- the submission’s approach to estimating the mortality gain from ivacaftor requires a number of steps, each of which introduces considerable uncertainty. The magnitude of the true survival benefit with ivacaftor cannot be accurately quantified given the effect of ivacaftor and BSC on FEV1 is extrapolated from 48 weeks to 74 years. The effect of intermediate outcomes on survival is estimated using Liou et al. (2001), which is based on observed associations between clinical parameters and survival from the 1990s. The study does not demonstrate these relationships are causal, although this is implicitly assumed in the submission’s approach, and must be interpreted in the context of changes in treatment over the past two decades. The patient-level data upon which the Liou study are based are now quite old and the estimates may not be replicated with more recent cohorts;
- the EQ-5D is likely to be an insensitive measure in the CF context. Overall, patients in the trial had high utility values, which may reflect that the EQ-5D is a relatively poor instrument at resolving between small but important differences in utility and may not be the appropriate multi-attribute utility instrument (MAUI) for capturing the impact of cystic fibrosis on a patient’s overall quality of life. In addition, the submission’s conversion of the raw data to utility weights could not be replicated, and the utility weights by FEV1 score (which are the ones used in the economic analysis in Section D) were not provided in the Clinical Study Report.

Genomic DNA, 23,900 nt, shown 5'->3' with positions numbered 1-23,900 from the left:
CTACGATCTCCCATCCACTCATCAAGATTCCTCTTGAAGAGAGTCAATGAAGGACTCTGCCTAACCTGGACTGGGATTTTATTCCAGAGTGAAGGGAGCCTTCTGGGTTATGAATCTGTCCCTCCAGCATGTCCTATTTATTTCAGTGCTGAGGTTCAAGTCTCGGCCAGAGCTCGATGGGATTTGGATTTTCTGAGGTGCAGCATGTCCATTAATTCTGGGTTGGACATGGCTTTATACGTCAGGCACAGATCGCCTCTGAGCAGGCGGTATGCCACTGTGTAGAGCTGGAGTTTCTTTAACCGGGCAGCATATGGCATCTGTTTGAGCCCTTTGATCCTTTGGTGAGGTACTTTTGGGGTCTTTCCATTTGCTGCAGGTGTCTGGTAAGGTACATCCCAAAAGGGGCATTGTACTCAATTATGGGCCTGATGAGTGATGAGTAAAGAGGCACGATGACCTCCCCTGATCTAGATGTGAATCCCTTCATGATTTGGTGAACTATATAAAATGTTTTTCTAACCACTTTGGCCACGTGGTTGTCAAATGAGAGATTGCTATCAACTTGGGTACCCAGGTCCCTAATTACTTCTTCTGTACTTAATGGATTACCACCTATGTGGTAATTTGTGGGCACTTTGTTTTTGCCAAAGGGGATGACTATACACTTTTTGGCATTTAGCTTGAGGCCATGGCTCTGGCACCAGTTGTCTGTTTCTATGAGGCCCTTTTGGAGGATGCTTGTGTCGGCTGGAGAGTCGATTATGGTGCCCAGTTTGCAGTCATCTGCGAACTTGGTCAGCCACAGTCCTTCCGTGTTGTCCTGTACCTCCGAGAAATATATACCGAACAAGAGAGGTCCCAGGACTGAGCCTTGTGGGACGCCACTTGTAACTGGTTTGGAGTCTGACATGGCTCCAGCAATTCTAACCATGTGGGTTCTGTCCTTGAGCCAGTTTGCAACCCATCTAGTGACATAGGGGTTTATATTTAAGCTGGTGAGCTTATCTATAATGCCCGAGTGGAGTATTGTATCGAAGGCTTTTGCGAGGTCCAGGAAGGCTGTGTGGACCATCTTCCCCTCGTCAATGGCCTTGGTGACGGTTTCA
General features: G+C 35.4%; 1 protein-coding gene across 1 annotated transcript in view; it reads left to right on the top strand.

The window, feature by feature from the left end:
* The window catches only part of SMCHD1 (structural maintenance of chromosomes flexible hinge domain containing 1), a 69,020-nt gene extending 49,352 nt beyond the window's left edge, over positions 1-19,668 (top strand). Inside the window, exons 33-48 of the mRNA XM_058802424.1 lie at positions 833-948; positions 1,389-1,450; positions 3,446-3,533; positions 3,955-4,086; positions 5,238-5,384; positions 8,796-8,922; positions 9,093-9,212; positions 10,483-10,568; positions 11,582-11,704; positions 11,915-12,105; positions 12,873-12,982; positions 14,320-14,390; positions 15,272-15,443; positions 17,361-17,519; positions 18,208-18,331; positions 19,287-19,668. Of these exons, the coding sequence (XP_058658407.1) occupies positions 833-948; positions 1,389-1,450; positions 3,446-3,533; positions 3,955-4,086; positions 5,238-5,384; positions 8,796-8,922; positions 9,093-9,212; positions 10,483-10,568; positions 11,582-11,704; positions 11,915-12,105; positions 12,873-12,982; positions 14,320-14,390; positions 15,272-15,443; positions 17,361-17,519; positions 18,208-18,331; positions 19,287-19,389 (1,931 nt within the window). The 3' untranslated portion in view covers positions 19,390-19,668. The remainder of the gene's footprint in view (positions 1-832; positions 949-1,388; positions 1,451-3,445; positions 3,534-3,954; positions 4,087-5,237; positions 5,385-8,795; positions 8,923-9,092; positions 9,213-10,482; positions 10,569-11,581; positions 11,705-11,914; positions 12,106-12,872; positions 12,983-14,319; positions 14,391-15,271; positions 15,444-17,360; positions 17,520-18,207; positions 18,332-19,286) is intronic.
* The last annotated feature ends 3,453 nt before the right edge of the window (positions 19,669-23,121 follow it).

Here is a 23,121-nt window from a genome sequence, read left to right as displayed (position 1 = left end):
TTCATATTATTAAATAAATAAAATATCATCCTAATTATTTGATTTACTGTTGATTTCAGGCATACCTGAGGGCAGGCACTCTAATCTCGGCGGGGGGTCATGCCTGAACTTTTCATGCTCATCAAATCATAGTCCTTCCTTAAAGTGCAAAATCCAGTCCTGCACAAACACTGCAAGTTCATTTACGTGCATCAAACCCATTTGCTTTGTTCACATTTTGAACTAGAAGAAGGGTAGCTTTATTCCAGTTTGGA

The PBAC considered that the true ICER based on survival was likely to be higher than the model base case because these assumptions in the model favour treatment with ivacaftor.
However, the PBAC also agreed that the ICER derived from the model presented in the submission did not capture all of the potential health benefits from treatment with ivacaftor and that some potential and relatively small cost offsets had not been accounted for in the model, for instance from hospitalisations avoided or from the potential reduction in use of other medicines.
Overall, the cost of the drug and the estimation of the survival benefit were considered the key issues by PBAC, as these are the drivers of the model and the resulting high and uncertain cost-effectiveness ratio.
Alternative dosing regimens for ivacaftor
The PBAC noted that the Dosage and Administration section of the Australian Product Information (PI) for ivacaftor states that, when co-administered with strong inhibitors of CYP3A (e.g., ketoconazole, itraconazole, posaconazole, voriconazole, telithromycin and clarithromycin), ivacaftor should be administered at a dose of 150 mg twice a week.
The Committee considered that, were such a dosing regimen able to be used in place of the 150 mg twice daily dosing regimen upon which the submission was based, the cost of the drug would be significantly lower. Given the high cost and high clinical need for this drug, the PBAC requested the sponsor consider, and comment on, the suitability of this PI recommended alternate dosing regimen for routine use.
13. Context for Decision
The PBAC helps decide whether and, if so, how medicines should be subsidised in Australia. It considers submissions in this context. A PBAC decision not to recommend listing or not to recommend changing a listing does not represent a final PBAC view about the merits of the medicine. A company can resubmit to the PBAC or seek independent review of the PBAC decision.
14. Sponsor’s Comment
The sponsor had no comment.
 Department of Health and Ageing Annual Report 2011-12